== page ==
Interview: Rabbit Hole: A Different Take On The ‘New Fashioned’ Whiskey Industry

Innovation is at the heart of the growing American whiskey industry, and along with that comes an inevitable evolution.

Pernod Ricard USA has a portfolio of American whiskey brands that spans regions and helps define the fast-growing category through a “new-fashioned” approach.

Craig Johnson, vice president of marketing for Pernod Ricard, said in a recent interview with The Whiskey Wash his company re-entered the American whiskey market and found that bourbon particularly is seeing major growth.

“We looked at the expanse of occasions with which bourbon is found, and that makes the market attractive. The amount of growth overall in the category, it allows Pernod’s portfolio of brands to take advantage of unique partnerships,” he said.

Boxergrail Founder’s Collection Cask Strength Kentucky Straight Rye Whiskey

Boxergrail Founder’s Collection Cask Strength Kentucky Straight Rye Whiskey (image via Rabbit Hole)

Those partnerships come in the “super premium” category, which is all about “new fashioned” whiskies, Johnson noted. “It’s really experiential. It’s about pricing and values … the experiences these special whiskies give. Whiskies in their original locations, like Kentucky, Texas, West Virginia.”

He said that Pernod Ricard has a “great breadth of brands” with unique mashbills, that are active in aging. Brands like Jefferson’s Ocean, or the bourbons that see the the types of blending going on in West Virginia.

“Each brand is unique in its own way, and that’s where we grow in American whiskies,” Johnson said. “People line up around the corner at Rabbit Hole, for example, for a new release, a limited edition, something new and something special.”

Kaveh Zamanian, founder and CEO of Rabbit Hole, said in the same interview that’s where his brand fits in. “We’re something unique and special, with one-of-a-kind mashbills. We took a chance, a risky proposition really, that where most buy sourced whiskies to start, we came with unique mashbills and special grains … we came to market with innovation.”

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To break into the bourbon world, Zamanian said it was all about grain selection, wood selection, and maturation. “And interestingly, we were inspired by the culinary world, great chefs that put together great ingredients. Our whiskey is like that. And we find a freedom in that.”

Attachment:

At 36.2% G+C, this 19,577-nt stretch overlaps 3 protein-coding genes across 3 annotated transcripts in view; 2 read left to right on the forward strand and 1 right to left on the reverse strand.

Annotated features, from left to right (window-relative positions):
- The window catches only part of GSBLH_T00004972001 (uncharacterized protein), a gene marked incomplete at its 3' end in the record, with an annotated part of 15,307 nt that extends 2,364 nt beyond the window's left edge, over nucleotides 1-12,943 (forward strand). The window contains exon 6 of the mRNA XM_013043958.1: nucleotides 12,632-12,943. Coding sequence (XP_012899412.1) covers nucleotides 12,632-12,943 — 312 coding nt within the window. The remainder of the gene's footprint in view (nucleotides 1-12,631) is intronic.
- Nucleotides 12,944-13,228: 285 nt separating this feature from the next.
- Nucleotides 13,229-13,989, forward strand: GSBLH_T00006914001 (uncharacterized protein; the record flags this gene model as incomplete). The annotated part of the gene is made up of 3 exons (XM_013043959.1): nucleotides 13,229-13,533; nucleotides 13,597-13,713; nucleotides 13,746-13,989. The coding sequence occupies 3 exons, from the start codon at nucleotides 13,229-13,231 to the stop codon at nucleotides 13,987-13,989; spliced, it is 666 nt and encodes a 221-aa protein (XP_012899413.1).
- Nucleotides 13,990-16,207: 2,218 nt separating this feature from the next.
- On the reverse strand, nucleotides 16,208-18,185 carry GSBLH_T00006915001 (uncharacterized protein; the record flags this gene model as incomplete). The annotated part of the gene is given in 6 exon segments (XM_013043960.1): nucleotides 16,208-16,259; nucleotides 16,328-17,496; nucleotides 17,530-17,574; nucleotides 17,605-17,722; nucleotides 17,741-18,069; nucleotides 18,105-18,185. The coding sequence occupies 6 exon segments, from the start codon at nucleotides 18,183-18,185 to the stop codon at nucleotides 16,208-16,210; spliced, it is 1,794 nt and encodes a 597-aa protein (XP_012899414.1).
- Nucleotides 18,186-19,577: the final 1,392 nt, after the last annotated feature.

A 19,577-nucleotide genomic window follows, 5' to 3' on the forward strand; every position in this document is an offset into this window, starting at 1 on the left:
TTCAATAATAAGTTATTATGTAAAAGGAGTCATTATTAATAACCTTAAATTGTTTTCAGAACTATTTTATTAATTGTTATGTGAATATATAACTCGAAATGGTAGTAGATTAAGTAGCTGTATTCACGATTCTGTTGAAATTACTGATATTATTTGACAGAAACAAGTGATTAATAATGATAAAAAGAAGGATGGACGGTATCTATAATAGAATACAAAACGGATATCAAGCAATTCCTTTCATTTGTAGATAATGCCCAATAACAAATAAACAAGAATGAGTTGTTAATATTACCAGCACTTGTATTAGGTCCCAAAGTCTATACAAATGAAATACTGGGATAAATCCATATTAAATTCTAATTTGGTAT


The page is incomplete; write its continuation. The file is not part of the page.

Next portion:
One of Rabbit Hole’s whiskeys, Cavehill (named for famed Louisville cemetery) is an homage to the famous distillers that came before this generation that are buried there. It’s a four grain, triple malt whiskey.

Another Rabbit Hole whiskey, Heigold, features a mashbill not like any other. Zamanian said unique whiskey recipes like these two help their brand stand out.

“Because consumers are brighter, more intelligent about what they want in whiskey,” Zamanian said. “There’s something valuable about premiumization. They are seeking a unique experience in each bottle.”

Johnson and Zamanian both agreed that the future of American whiskey is the unique experiences in each bottle.

“I see parallels (between the present whiskey industry) to the craft beer industry of 30 or 40 years ago,” Johnson said. “It’s evolution and a return to tradition at the same time.”

As an example, Johnson said that after the American Civil War, there were about 2,000 distilleries just in Kentucky alone. “They were doing everything with whiskey. Trying new things, new recipes. … Then prohibition and WWII comes, and things began to fade away.” He said the whiskey industry got stale.

“But, we have an opportunity now to go back to the traditions, and to do so with modernity,” Zamanian said.

His Rabbit Hole Distillery is among the pioneers in whiskey right now, leading the way with unique mashbills. At Jefferson’s, they are taking aging to a new level by putting whiskey barrels on ships and sending them around the world.

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Zamanian said the whiskey industry must have a distinct vision in this day and age. “And, we need great partners. In the supply chain, from cooperage to bottling, we need partners that can get the product where it needs to be. In this industry, you can’t work in a silo. Rabbit Hole’s partnership with Pernod just makes sense, they get the value of ideas.”

Johnson said that for Pernod Ricard, partnerships have to go beyond their American whiskey brands.

“On a global scale, whether it be Jameson or whatever, we are bringing the founders of these brands in and we are investing in their authenticity. You must build authentic brands, you have to find out what their vision is in a bottle,” Johnson said.

And Pernod Ricard is looking for distinct assets, promotional assets. “Our American whiskey portfolio is really about this. Our whiskies are for every occasion. The whole portfolio, we want our products to be there for every moment of conviviality.”

At Rabbit Hole, Zamanian said innovation is part and parcel of what they do every day.

“Like our founder’s collection,” he said, holding up a bottle of it. “It’s a line where we’re positioned to stretch and flex our creative muscles. In the distilling, the maturation, and the finish. And we have dozens of projects in the works right now that fall under the innovation camp. New expressions are a big part of what Rabbit Hole is doing.”

Rabbit Hole plans for an upcoming special release in French oak, at cask strength, in time for the next Kentucky Derby. “We have to keep innovating and stretching the realm of bourbon,” Zamanian noted.

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Johnson said that consumers want new, they want to explore, and they want something they haven’t seen or tasted before. “Stagnation in this business is not acceptable. That is why innovation is so important.”